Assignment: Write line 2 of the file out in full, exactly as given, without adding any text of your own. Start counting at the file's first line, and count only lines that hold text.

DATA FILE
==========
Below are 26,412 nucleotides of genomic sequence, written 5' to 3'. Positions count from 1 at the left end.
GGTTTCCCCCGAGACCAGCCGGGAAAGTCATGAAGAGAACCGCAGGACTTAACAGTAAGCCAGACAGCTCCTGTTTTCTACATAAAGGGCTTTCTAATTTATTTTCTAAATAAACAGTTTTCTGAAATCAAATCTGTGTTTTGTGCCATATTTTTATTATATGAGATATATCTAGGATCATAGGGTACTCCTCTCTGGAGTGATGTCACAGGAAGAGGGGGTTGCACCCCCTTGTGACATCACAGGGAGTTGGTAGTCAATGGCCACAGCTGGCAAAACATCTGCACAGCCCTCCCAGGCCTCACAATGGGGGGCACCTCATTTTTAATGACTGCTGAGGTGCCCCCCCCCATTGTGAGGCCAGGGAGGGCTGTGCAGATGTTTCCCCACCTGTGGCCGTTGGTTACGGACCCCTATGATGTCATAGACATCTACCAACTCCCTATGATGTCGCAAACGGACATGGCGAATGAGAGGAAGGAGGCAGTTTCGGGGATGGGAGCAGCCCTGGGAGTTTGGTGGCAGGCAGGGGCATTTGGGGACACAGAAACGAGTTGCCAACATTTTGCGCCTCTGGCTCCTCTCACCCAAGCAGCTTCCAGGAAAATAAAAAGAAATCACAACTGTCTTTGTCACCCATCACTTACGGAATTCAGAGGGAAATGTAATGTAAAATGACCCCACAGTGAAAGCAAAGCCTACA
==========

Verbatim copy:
GGTTTCCCCCGAGACCAGCCGGGAAAGTCATGAAGAGAACCGCAGGACTTAACAGTAAGCCAGACAGCTCCTGTTTTCTACATAAAGGGCTTTCTAATTTATTTTCTAAATAAACAGTTTTCTGAAATCAAATCTGTGTTTTGTGCCATATTTTTATTATATGAGATATATCTAGGATCATAGGGTACTCCTCTCTGGAGTGATGTCACAGGAAGAGGGGGTTGCACCCCCTTGTGACATCACAGGGAGTTGGTAGTCAATGGCCACAGCTGGCAAAACATCTGCACAGCCCTCCCAGGCCTCACAATGGGGGGCACCTCATTTTTAATGACTGCTGAGGTGCCCCCCCCCATTGTGAGGCCAGGGAGGGCTGTGCAGATGTTTCCCCACCTGTGGCCGTTGGTTACGGACCCCTATGATGTCATAGACATCTACCAACTCCCTATGATGTCGCAAACGGACATGGCGAATGAGAGGAAGGAGGCAGTTTCGGGGATGGGAGCAGCCCTGGGAGTTTGGTGGCAGGCAGGGGCATTTGGGGACACAGAAACGAGTTGCCAACATTTTGCGCCTCTGGCTCCTCTCACCCAAGCAGCTTCCAGGAAAATAAAAAGAAATCACAACTGTCTTTGTCACCCATCACTTACGGAATTCAGAGGGAAATGTAATGTAAAATGACCCCACAGTGAAAGCAAAGCCTACA